A couple of months ago I spent five days in the Tunisian market town of Nabeul. Situated in northeastern Tunisia on the south coast near to the Cap Bon peninsula, Nabeul was originally founded in the 5th century BC by the Greeks of Cyrene, serving as a trade port.
Following the Tunisian revolution, tourism has taken somewhat of a hit meaning the town was pretty quiet in terms of visitors. We had many great exchanges with locals and I made the most of staying in the vibrant Medina by recording a number of ambiances.
From the open roof terace of our hotel, I stood still and quiet one evening to record the “Isha” call to prayer.
“Isha” is the night prayer, and is announced after dark. Nabeul has two main mosques in the medina, plus other call to prayers can be heard in the distance.
I’d been in a “salon de the” in Nabeul for a mint tea and a shisha pipe, when I heard a lot of car horns. I quickly realised this was a wedding celebration. The procession drove around the block quite a few times, before heading off in the distance. A bit later, as I was walking back to our hotel, I came across the party again, this time in a small alley in the Medina. They were celebrating with a traditional Tunisian band, so I stopped and recorded this soundscape.
The Medina in Nabeul was always buzzing. Although the busiest market day is Friday, everyday is market day. It’s an area alive with colour, smells and sounds. I decided to record a soundwalk one afternoon, as I walked from the entrance of the Medina to the exit on the other side.
It was great to visit another part of the world and experience the sights, smells and of course, the sounds!
Yesterday, the 18th July, was World Listening Day. According to the The World Listening Project, the purposes of World Listening Day are:
- to celebrate the practice of listening as it relates to the world around us, environmental awareness, and acoustic ecology
- to raise awareness about issues related to the World Soundscape Project, World Forum for Acoustic Ecology, World Listening Project, and individual and group efforts to creatively explore phonography
- to design and implement educational initiatives which explore these concepts and practices.
Founded in 2008, the WLP organises public workshops, forums, and lectures, as well as participating in exhibitions, symposiums, and festivals.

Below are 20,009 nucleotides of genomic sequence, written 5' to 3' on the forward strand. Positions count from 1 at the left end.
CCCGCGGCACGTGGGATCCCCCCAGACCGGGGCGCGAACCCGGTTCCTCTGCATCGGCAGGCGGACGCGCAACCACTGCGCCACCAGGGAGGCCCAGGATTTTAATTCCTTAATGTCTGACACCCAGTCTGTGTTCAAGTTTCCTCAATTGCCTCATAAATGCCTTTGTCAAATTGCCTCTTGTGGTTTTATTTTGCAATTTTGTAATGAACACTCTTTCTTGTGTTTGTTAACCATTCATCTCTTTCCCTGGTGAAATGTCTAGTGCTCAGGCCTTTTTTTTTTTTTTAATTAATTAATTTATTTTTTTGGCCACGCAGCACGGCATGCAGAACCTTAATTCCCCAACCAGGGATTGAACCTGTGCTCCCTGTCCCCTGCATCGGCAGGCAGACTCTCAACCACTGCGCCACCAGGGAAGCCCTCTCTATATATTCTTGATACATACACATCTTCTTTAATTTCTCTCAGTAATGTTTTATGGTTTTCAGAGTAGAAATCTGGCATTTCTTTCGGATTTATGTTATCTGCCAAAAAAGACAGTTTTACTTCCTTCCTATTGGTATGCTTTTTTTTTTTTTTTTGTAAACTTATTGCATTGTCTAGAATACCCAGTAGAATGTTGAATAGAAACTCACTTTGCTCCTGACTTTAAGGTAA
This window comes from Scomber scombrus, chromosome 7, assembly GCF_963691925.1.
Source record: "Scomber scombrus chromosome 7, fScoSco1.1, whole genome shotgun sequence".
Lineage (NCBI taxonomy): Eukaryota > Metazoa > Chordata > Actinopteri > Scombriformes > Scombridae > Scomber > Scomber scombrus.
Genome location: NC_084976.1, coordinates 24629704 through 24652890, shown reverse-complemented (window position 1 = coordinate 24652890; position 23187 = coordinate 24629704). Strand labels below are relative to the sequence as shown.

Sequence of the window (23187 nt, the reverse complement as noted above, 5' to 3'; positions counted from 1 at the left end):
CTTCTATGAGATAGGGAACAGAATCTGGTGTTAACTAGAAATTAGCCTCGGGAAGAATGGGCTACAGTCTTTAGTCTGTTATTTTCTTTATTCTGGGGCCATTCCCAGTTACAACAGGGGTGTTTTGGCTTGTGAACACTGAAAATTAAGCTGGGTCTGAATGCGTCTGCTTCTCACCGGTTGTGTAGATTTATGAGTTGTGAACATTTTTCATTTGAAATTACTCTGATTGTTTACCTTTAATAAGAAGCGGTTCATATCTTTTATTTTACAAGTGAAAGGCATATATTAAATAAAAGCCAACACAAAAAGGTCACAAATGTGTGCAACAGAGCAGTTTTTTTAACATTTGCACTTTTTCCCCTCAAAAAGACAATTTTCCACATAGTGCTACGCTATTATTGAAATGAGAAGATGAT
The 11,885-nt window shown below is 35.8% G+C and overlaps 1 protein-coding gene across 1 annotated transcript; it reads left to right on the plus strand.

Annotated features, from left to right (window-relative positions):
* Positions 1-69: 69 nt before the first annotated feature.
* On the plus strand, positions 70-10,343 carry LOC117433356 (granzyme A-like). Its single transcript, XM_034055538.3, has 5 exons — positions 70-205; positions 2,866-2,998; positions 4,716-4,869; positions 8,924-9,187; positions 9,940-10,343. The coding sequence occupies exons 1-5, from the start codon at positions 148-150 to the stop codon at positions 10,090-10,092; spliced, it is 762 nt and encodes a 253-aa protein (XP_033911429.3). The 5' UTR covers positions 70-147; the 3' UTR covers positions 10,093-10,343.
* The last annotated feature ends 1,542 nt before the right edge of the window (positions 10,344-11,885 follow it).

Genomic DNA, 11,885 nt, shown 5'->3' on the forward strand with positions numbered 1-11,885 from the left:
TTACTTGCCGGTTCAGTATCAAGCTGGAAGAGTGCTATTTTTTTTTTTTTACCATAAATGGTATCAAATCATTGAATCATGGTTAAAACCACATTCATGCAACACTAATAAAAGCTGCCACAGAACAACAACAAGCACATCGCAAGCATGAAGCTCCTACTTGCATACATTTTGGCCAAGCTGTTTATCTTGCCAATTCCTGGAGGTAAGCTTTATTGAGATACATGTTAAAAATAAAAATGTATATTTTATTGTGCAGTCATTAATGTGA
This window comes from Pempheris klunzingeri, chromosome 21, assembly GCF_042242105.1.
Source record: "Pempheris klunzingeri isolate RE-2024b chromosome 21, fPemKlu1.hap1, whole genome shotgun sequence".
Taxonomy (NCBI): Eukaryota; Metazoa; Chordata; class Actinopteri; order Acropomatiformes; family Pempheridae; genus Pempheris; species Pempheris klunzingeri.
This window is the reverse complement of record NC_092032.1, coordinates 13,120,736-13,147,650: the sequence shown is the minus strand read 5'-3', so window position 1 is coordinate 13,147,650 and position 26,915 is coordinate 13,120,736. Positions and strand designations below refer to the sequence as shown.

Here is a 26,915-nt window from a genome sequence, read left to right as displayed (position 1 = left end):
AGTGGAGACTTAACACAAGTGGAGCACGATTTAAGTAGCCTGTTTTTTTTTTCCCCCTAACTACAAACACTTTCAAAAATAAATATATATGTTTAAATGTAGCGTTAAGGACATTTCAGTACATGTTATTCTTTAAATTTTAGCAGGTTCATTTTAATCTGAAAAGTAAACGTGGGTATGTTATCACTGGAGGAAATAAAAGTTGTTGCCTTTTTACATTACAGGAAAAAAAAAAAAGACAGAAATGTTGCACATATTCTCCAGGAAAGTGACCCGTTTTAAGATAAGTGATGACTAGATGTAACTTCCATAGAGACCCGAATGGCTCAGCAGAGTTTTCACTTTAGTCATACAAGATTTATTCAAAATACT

In order to celebrate World Listening Day, I will be doing a field recording trip to the Parc Naturel de Chevreuse, a large forest (and former royal hunting ground) outside of Paris. I’ve done as much research as possible, but having not done a pre-recording visit, I’m hoping not to run into too many obstacles.
I’ll be heading out tomorrow and have just finishing preparing my things. Here’s what I’ll be taking out for this field recording trip. I’ll be carrying this in my recently purchased North Face Base Camp Duffel bag, which is the perfect length for my Rycote blimp and Manfrotto stand.
I’ll be heading out with my colleague, Michele, so we should be able to get some different perspectives from the same recordings. Hopefully all will go well. I’ll post the results once we get back.
Swabia is a region in southwestern Germany that includes much of the state of Baden-Württemberg, including its capital Stuttgart, as well as the rural area known as the Swabian Alps and parts of far western Bavaria. It is a region with an incredibly rich history and was home to influencers Einstein, Miescher, Kepler, Bosch and Daimler.
I recently had the pleasure to spend five days exploring the region, listening to the soundscapes (surprisingly quiet for central Europe), learning about the region’s history and sampling lots of good German beer and food.
Our point of entry was Stuttgart, an easy four and a half hour train journey from Paris. The central station, known as Stuttgart Hauptbahnhof, was built between 1914 and 1928 and is currently undergoing a massive re-development project (Stuttgart 21) that will essentially convert the main line terminus station into an underground through station.
Knowing that the original station will soon no longer exist in it’s original form, I took the opportunity to record the soundscape from an interior perspective.
As we headed out of the railway station, we immediately arrived at the northeastern end of the Königstraße, the main pedestrian zone of the city centre. Again, I took the opportunity to record the ambiance whilst standing roughly in the middle of this busy shopping street.
We didn’t stay long in Stuttgart. The main purpose of visiting the region was for a family wedding which took place in Bad Urach, about 50 KM southwest of Stuttgart.
The ceremony was held in a typical country farmhouse and the surrounding gardens were very picturesque, and home to all sorts of birds and animals.
We stayed overnight at the farmhouse and the morning after the wedding (whilst slightly hungover) I recorded the birdsong.
A bit further away from the farmhouse, I came across some wood pigeons that were nested in a tree next to a small stream.
We left Bad Urach that morning and headed towards Wäschenbeuren, our home for the next few days. This small farming village, about 50 KM east of Stuttgart, sits on the edge of the virgin forest on the Hohenstaufen. We stayed at the Wäscherschloss Guesthouse which was the perfect location for a quiet, countryside retreat. It was such a pleasure to wake up each morning, open the windows to our bedroom and hear nothing but birdsong.